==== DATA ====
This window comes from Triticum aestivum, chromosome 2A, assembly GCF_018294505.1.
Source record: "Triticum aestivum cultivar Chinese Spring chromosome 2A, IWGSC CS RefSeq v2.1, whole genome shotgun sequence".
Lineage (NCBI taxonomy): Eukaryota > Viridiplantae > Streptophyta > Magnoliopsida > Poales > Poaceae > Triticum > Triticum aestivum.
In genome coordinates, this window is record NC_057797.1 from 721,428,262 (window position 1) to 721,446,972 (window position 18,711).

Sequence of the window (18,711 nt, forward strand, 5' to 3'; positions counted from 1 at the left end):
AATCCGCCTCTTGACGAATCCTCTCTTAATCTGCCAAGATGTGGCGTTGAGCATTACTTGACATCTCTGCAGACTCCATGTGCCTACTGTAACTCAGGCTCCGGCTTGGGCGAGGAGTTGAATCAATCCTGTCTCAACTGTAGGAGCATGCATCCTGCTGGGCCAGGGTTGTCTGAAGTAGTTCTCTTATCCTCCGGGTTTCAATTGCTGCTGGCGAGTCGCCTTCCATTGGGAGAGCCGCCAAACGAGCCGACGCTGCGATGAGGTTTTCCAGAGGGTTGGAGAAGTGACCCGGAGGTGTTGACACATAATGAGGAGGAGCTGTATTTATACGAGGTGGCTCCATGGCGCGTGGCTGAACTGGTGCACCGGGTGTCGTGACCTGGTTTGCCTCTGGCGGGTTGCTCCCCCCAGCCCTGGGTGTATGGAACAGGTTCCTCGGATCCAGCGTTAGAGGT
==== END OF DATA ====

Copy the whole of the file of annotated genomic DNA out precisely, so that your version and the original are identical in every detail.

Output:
This window comes from Triticum aestivum, chromosome 2A, assembly GCF_018294505.1.
Source record: "Triticum aestivum cultivar Chinese Spring chromosome 2A, IWGSC CS RefSeq v2.1, whole genome shotgun sequence".
Lineage (NCBI taxonomy): Eukaryota > Viridiplantae > Streptophyta > Magnoliopsida > Poales > Poaceae > Triticum > Triticum aestivum.
In genome coordinates, this window is record NC_057797.1 from 721,428,262 (window position 1) to 721,446,972 (window position 18,711).

Sequence of the window (18,711 nt, forward strand, 5' to 3'; positions counted from 1 at the left end):
AATCCGCCTCTTGACGAATCCTCTCTTAATCTGCCAAGATGTGGCGTTGAGCATTACTTGACATCTCTGCAGACTCCATGTGCCTACTGTAACTCAGGCTCCGGCTTGGGCGAGGAGTTGAATCAATCCTGTCTCAACTGTAGGAGCATGCATCCTGCTGGGCCAGGGTTGTCTGAAGTAGTTCTCTTATCCTCCGGGTTTCAATTGCTGCTGGCGAGTCGCCTTCCATTGGGAGAGCCGCCAAACGAGCCGACGCTGCGATGAGGTTTTCCAGAGGGTTGGAGAAGTGACCCGGAGGTGTTGACACATAATGAGGAGGAGCTGTATTTATACGAGGTGGCTCCATGGCGCGTGGCTGAACTGGTGCACCGGGTGTCGTGACCTGGTTTGCCTCTGGCGGGTTGCTCCCCCCAGCCCTGGGTGTATGGAACAGGTTCCTCGGATCCAGCGTTAGAGGT